On a daily basis, there are some 100 print, wire, television, and radio reporters, photographers, producers, and camera crew members stationed at the White House ready to send out images of the president to the public and write about him and his administration. As dissatisfied as they get with reporters, presidents and their staffs continue to have reporters in the West Wing of the White House as they have since 1902, when this annex was first occupied. Cooperation includes the White House’s providing reporters with information about the president and his programs — and news organizations using much of what they receive in one form or another. The tension in their relationship comes when the White House disagrees with what news organizations report and what reporters include in their stories.

As expensive as it is for news organizations to maintain a presence at the White House, they have done so since at least 1896, when several newspapers stationed correspondents at a table outside the office of the president’s secretary, analogous to today’s White House chief of staff. Then and now, news organizations wanted their reporters close to the center of news so their organization could be the first to deliver it.

Reporters have never given up their close access to presidential news. Today, the major television networks have a manicured space on the West Wing driveway on the north side of the White House where they do live reporting. Visiting television reporters use it as well. The White House and news organizations work to maintain the space because each knows that space works for news organizations, just as does the newly renovated White House Press Room. News organizations and the government together spent $8 million for the renovation, with $2 million of it paid by the press.

A History of Continuity

President Clinton leaves a news conference in the East Room of the White House in January 1997.

President Clinton leaves a news conference in the East Room of the White House in January 1997.

The press secretary is the presidential staff position with the longest history. Each of the 13 presidents who have served since 1929 has had a presidential assistant assigned to work on press matters. The people holding the position manage the president’s relationship with the press and provide information to reporters according to the wishes of the chief executive and his staff.

In 1969, President Richard Nixon added a second element to the White House communications orbit: the Office of Communications. That office, too, has survived to the present. It traditionally handles long-range communications planning and generates plans to sell presidential programs to the public and others whose support the president needs, while the press secretary and his or her staff concentrate instead on providing information on a daily basis to reporters who regularly cover the president. The longevity of these offices through Democratic and Republican administrations reflects the continuing needs they serve.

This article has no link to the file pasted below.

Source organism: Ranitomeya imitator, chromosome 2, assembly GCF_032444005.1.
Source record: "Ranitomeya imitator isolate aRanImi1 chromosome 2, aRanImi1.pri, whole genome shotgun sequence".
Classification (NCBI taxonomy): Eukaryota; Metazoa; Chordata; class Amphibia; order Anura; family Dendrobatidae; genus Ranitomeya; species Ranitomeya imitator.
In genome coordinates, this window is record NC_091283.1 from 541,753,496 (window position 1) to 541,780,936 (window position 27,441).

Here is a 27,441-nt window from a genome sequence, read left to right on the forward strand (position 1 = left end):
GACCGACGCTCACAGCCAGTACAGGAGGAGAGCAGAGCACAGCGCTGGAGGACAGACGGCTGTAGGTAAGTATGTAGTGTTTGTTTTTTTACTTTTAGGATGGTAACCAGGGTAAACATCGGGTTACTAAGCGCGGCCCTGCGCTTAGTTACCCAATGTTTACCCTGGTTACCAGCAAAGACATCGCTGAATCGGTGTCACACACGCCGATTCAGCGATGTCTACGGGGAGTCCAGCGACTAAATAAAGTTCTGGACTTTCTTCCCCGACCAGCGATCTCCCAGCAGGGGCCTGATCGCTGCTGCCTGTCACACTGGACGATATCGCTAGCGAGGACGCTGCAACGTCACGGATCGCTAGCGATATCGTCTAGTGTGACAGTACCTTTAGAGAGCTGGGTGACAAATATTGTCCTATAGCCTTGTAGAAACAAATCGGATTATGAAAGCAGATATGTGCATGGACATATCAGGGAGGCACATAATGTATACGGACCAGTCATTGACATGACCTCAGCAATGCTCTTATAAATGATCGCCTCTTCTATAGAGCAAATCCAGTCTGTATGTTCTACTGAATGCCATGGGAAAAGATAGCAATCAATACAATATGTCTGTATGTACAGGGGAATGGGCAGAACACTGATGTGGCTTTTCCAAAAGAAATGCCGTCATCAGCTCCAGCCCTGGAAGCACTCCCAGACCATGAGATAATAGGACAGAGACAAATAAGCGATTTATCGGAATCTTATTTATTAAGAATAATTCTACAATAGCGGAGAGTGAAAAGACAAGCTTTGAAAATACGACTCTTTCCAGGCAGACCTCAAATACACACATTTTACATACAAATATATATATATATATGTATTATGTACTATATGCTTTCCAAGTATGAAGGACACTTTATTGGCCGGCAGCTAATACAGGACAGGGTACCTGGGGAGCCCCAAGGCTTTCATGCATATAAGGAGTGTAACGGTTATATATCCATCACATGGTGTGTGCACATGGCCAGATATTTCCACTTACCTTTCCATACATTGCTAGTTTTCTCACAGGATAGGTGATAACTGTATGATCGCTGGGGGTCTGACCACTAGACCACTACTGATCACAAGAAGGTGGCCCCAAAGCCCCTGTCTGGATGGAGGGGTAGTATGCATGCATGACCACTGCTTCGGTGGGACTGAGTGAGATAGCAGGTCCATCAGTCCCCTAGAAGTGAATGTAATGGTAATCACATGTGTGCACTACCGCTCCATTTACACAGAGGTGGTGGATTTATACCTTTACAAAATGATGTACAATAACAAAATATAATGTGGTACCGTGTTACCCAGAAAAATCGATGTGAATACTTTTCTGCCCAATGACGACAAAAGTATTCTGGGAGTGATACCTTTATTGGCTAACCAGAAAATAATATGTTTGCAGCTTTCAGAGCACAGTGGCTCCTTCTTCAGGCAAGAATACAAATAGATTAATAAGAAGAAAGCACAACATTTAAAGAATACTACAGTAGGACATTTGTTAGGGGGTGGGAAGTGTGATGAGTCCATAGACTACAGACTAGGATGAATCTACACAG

The ground rules that govern the relationship between reporters and officials are continuing as well. Even the arrangements of what is on the record, off the record, and “on background” remain pretty much the same. On-the-record information is public, and reporters can use it with the name of the source. Today, most presidential information is on the record. Background information means a news source, such as a White House staff member, tells a reporter something he or she may report, but not with the person’s name. Thus, a reporter might write, “A senior White House official said today …” Off the record means reporters cannot publicly use the information in any way, though, from a practical standpoint, they can see if they can find the same information through someone who will give it to them on the record or on background.

Continuing, too, are the operating publicity principles that benefit a president and his administration. [President Gerald Ford’s] press secretary, Ron Nessen, laid out those principles spanning generations and applying to all communications officials. “I think most press secretaries, no matter what their background is, come to understand that the same set of rules apply year after year, administration after administration: Tell the truth, don’t lie, don’t cover up, put out the bad news yourself, put it out as soon as possible, put your own explanation on it, all those things.”